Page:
As aforementioned, within Heart of Darkness, Conrad uses light and dark to symbolize good and evil, respectively At the next level of development the hideous and distant gives way to identification, when Marlow can relate to the savages' "tremulous and prolonged wail of mournful fear and utter despair": "I will never hear that chap [Kurtz] speak after all-and my sorrow had a startling extravagance of emotion, even such as I had noticed in the howling sorrow of these savages in the bush" 47f.
He allowed his 'boy'—an overfed young negro from the coast—to treat the white men, under his very eyes, with provoking insolence. Being hungry, you know, and kept on my feet too.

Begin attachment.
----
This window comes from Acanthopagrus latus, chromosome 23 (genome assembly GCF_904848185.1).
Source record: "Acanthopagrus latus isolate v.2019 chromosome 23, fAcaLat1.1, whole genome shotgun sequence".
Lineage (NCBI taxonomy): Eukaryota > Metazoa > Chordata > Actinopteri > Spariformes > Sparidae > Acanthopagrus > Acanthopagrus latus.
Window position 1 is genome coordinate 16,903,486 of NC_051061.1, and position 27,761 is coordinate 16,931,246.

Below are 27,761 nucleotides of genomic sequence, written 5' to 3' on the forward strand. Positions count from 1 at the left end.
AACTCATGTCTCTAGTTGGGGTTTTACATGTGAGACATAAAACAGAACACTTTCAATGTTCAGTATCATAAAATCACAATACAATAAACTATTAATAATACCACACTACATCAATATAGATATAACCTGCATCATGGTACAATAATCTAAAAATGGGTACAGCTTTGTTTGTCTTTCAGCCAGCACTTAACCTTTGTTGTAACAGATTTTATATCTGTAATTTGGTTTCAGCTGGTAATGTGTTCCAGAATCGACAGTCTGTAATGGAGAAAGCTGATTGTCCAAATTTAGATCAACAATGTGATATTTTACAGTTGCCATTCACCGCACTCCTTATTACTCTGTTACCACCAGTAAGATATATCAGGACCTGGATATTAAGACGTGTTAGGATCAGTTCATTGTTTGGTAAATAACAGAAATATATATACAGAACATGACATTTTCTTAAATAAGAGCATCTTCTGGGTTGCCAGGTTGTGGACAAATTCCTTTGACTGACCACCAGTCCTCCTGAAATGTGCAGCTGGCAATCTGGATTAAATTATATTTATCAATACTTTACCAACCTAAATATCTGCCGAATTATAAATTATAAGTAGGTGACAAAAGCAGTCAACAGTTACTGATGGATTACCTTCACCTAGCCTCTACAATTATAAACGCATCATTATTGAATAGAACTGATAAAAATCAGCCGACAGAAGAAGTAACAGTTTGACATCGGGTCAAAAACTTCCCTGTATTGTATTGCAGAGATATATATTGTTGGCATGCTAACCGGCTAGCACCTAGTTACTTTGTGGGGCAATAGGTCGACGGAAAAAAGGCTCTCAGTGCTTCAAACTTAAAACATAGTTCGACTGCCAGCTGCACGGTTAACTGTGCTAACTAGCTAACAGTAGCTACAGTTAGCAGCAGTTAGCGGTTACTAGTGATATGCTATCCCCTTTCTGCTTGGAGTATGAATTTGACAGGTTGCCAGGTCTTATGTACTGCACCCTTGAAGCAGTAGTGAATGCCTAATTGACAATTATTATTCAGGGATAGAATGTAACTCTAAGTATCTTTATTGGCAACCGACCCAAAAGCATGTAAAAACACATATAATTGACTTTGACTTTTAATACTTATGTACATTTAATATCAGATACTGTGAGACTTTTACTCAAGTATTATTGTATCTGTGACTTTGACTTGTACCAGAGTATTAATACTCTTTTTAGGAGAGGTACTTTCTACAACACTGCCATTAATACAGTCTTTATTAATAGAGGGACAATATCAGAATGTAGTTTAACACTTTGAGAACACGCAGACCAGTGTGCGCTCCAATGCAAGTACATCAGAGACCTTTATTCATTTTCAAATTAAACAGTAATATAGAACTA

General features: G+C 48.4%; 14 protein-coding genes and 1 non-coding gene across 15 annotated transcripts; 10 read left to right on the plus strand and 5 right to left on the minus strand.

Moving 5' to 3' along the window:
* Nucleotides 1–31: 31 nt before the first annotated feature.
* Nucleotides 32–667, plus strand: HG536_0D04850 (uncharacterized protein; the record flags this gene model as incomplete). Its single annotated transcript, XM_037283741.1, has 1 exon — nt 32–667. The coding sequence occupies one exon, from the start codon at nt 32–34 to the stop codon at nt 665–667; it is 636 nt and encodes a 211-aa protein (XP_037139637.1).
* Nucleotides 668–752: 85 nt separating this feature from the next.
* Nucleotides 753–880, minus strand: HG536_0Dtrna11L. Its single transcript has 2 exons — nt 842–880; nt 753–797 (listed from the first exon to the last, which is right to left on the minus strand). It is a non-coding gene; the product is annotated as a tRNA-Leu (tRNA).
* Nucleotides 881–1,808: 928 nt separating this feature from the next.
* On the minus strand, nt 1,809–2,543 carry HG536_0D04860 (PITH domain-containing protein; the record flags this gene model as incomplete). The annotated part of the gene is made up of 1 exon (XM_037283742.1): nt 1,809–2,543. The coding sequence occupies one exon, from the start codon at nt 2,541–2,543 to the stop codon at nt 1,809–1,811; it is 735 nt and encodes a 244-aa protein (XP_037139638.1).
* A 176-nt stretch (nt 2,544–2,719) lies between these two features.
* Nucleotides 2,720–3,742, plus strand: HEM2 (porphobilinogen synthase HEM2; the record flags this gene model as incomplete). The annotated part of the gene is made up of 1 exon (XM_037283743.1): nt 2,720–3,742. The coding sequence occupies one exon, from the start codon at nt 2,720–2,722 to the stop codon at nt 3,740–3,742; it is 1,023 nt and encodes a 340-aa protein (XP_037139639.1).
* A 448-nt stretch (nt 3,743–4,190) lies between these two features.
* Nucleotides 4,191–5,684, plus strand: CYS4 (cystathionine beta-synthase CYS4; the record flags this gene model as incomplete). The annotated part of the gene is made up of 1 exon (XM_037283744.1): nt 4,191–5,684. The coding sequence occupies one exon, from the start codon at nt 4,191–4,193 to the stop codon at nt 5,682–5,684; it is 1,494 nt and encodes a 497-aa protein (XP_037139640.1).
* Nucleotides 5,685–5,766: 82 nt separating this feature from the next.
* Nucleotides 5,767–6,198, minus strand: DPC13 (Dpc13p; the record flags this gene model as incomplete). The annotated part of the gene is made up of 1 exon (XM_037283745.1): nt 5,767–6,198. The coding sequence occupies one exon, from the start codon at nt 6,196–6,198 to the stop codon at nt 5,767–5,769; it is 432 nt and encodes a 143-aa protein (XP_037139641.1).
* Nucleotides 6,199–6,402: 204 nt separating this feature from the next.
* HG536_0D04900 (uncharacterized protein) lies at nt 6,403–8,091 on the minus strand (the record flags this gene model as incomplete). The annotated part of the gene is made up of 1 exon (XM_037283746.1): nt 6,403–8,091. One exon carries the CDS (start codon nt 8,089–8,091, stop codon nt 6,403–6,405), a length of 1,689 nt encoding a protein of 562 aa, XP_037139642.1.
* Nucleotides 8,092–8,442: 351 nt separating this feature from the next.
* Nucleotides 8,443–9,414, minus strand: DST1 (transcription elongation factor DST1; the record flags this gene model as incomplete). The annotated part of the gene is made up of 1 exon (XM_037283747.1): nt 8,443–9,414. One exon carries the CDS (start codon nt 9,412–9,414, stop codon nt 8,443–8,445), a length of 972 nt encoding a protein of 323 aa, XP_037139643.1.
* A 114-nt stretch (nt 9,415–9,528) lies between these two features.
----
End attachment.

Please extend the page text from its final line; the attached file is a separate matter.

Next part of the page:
I am ready to do anything, anything for you.
Could we handle that dumb thing, or would it handle us? Or at least, it might be.
When we peel away the layers, however, a different journey is revealed - we venture into the soul of man, complete with the darkness of depravity as well as the wonderful.
Kurtz was in there. I wonder what becomes of that kind when it goes upcountry? The fool is too much of a fool or the devil too much of a devil-I don't know which.